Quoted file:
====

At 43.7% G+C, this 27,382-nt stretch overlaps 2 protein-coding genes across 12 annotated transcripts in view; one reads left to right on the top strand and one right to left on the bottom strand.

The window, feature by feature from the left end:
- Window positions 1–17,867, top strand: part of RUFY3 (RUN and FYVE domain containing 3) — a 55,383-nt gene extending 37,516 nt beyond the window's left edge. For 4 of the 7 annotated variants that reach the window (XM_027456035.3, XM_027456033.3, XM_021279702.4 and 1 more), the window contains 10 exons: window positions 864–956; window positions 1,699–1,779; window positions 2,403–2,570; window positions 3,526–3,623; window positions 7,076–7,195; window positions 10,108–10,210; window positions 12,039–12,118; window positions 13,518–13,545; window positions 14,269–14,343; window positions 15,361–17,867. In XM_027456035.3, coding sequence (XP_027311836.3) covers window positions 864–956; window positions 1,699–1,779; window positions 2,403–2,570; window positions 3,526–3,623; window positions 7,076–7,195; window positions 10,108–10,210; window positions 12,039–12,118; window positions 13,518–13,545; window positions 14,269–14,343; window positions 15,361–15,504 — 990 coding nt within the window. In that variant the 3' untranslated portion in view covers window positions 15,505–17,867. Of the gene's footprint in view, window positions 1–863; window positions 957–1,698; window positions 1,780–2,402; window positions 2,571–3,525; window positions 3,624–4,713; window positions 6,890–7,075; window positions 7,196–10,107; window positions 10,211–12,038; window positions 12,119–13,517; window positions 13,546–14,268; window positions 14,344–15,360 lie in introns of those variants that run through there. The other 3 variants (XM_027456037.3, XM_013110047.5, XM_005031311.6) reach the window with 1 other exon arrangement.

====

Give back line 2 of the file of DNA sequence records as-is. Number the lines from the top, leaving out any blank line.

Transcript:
The window, feature by feature from the left end: